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Making History: The Past in the Ijesho Present

J. D. Y. Peel
Man
New Series, Vol. 19, No. 1 (Mar., 1984), pp. 111-132
DOI: 10.2307/2803227
Stable URL: http://www.jstor.org/stable/2803227
Page Count: 22
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Making History: The Past in the Ijesho Present
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Abstract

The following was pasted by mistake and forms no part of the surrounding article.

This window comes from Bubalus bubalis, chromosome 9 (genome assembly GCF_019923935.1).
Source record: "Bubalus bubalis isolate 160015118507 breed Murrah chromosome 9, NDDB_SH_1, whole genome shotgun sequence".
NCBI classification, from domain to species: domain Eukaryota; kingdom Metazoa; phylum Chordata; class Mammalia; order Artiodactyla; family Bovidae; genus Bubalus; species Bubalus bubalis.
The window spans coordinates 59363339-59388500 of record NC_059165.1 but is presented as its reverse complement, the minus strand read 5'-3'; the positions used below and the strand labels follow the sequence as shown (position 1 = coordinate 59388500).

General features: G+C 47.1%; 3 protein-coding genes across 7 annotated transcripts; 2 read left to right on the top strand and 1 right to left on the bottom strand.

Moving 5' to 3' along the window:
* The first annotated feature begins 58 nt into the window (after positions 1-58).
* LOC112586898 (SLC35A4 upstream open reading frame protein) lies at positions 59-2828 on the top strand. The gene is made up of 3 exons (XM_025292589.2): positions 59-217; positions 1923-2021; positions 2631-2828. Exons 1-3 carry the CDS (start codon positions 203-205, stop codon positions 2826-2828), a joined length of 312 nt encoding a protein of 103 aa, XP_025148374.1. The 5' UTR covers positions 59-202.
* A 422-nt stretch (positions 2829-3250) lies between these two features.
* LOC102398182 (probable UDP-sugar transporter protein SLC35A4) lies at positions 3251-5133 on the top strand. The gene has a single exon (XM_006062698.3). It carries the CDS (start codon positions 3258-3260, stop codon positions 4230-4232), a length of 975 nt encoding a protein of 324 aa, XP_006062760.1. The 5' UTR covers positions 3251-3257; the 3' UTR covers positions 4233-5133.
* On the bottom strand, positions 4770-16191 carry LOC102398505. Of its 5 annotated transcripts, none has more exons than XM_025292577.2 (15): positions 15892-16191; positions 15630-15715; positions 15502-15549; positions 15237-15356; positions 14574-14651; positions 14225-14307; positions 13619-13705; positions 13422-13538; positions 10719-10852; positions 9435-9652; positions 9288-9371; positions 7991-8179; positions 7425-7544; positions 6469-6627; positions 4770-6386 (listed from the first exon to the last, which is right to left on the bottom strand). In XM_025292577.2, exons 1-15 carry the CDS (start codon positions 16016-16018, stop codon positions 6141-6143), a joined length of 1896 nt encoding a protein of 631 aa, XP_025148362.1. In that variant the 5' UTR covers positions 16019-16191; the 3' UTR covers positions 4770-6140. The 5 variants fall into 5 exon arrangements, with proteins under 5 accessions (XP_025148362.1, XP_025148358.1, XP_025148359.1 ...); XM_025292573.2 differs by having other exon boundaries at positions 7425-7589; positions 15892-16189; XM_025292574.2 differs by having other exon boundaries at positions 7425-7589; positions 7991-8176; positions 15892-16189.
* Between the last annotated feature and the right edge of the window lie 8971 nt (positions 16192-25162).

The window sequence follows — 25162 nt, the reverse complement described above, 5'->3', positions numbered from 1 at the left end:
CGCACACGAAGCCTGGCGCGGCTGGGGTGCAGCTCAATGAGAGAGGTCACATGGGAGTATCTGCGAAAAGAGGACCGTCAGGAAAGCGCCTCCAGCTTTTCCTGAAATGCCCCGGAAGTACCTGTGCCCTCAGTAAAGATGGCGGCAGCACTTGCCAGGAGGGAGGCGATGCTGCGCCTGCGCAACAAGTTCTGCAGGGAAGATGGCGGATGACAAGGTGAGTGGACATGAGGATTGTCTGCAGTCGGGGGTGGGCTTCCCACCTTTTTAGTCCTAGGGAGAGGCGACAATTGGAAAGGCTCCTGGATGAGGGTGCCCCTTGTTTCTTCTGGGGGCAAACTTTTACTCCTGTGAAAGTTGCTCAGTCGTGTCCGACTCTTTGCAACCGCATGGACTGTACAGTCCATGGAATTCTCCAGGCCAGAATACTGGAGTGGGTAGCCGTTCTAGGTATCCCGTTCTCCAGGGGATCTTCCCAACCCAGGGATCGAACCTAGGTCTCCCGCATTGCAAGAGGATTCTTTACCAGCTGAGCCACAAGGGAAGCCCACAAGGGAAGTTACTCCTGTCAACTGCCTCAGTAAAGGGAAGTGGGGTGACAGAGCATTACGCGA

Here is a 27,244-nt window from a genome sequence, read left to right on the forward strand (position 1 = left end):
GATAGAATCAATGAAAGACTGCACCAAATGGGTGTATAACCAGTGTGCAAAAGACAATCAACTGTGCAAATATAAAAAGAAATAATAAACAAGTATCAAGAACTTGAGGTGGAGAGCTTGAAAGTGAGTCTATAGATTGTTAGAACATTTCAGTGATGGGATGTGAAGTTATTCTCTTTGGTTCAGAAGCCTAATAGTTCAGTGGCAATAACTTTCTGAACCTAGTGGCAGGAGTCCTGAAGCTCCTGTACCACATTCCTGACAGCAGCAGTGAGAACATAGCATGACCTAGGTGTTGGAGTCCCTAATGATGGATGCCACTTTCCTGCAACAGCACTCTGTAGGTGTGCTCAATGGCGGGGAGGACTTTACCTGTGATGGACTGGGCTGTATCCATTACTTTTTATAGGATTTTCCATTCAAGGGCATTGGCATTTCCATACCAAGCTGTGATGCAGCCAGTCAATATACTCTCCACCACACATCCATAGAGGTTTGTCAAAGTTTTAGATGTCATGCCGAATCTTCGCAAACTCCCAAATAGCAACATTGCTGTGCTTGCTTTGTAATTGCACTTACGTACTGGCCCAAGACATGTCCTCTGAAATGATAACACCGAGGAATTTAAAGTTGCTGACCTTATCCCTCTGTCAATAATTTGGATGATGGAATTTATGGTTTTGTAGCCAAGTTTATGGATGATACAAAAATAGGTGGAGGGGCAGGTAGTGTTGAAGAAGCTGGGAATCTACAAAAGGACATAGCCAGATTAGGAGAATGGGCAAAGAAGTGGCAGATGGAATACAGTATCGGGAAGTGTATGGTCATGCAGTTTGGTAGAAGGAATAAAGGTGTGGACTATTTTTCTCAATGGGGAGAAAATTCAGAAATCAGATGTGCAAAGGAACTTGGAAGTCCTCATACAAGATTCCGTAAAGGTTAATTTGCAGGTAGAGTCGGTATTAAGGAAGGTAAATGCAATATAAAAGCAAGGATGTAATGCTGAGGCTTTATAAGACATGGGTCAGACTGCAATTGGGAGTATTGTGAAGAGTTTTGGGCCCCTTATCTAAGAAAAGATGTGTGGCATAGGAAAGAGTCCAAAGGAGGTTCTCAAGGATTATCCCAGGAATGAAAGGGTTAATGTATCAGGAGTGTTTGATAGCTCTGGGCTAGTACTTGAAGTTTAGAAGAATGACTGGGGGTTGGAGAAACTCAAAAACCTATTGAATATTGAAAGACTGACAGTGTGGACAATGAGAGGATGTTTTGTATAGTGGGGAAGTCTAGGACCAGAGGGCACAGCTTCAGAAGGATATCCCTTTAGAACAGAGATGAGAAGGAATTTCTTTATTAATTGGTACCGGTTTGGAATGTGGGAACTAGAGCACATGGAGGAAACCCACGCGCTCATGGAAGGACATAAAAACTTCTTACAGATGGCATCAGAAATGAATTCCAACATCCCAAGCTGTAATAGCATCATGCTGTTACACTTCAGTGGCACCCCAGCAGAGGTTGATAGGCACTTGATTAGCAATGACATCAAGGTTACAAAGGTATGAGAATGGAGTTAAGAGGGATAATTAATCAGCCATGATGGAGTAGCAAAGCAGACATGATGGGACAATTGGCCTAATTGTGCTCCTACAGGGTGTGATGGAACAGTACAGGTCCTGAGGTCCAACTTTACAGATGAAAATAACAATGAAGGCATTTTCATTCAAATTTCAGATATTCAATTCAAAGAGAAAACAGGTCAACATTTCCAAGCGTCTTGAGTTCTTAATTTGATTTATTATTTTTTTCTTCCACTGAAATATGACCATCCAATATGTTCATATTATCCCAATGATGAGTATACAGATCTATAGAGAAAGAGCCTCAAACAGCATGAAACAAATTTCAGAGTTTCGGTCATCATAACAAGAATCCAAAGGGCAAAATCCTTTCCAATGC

The paper concerns the relations between politics and concepts of history in Ilesha, a Nigerian town. It is argued that purely "presentist" approaches to concepts of history are severely deficient and that analysis should focus on "stereotypic reproduction" as a dialectical process in which present practice and representations of a real past limit one another to give a sense of control over the vicissitudes of historical change. Ijesha concepts of the past are approached by an examination of the nature and use of itan (oral historical narratives). Besides implicitly static precedents, the Ijesha also had cyclical and linear ideas about the past, which had different functions; conveying respectively models of political action and a sense of their community's growth. A key civic ritual is shown to provide a mnemonic for a central motif-the contested relationship between king and people-of the oral traditions. The colonial period saw a new acceptance of cultural change, but static and cyclical notions continued to have their uses: to sustain a sense of communal identity and to provide a blueprint of popularist politics. The data do not support any idea that the past (as against the present), even as embodied in ritual, can only serve an essentially conservative function, still less that it is divorced from practical politics. It is also argued that Africanists have exaggerated the effects of literacy on historical ideas, and that the Ijesha uses of the past are strongly characteristic of all situations where history is linked with collective identity.

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